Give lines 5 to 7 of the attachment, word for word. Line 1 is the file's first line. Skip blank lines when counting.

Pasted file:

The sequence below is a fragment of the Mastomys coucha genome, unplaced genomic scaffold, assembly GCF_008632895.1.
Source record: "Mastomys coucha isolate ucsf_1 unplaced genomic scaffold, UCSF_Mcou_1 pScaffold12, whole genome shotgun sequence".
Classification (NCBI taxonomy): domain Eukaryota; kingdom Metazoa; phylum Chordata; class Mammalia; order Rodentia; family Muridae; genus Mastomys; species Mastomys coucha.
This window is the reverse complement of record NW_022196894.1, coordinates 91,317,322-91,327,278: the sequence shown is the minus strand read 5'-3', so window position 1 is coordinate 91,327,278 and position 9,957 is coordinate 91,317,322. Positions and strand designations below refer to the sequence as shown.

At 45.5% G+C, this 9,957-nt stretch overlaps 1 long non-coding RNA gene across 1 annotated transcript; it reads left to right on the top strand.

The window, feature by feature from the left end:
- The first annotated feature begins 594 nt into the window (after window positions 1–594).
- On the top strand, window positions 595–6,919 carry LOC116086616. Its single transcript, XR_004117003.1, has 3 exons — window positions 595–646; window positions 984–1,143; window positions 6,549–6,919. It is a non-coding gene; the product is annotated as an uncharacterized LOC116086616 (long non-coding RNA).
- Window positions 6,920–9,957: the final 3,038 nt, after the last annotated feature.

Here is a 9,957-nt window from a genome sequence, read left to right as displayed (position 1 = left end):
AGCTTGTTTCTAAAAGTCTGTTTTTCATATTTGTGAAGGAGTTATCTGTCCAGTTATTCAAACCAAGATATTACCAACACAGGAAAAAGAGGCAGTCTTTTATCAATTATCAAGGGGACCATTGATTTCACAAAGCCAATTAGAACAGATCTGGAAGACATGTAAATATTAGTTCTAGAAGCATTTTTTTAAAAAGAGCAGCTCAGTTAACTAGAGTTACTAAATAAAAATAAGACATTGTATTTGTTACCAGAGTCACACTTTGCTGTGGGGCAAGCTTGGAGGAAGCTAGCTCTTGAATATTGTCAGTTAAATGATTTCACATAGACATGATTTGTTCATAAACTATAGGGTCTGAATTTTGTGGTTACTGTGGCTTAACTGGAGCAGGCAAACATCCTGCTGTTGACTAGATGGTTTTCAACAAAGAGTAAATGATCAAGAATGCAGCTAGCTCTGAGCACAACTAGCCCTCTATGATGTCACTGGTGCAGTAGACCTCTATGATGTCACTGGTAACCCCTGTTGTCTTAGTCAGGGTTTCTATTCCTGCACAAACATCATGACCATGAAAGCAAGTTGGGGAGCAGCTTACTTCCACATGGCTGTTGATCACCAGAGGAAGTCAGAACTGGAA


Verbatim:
At 45.5% G+C, this 9,957-nt stretch overlaps 1 long non-coding RNA gene across 1 annotated transcript; it reads left to right on the top strand.

The window, feature by feature from the left end:
- The first annotated feature begins 594 nt into the window (after window positions 1–594).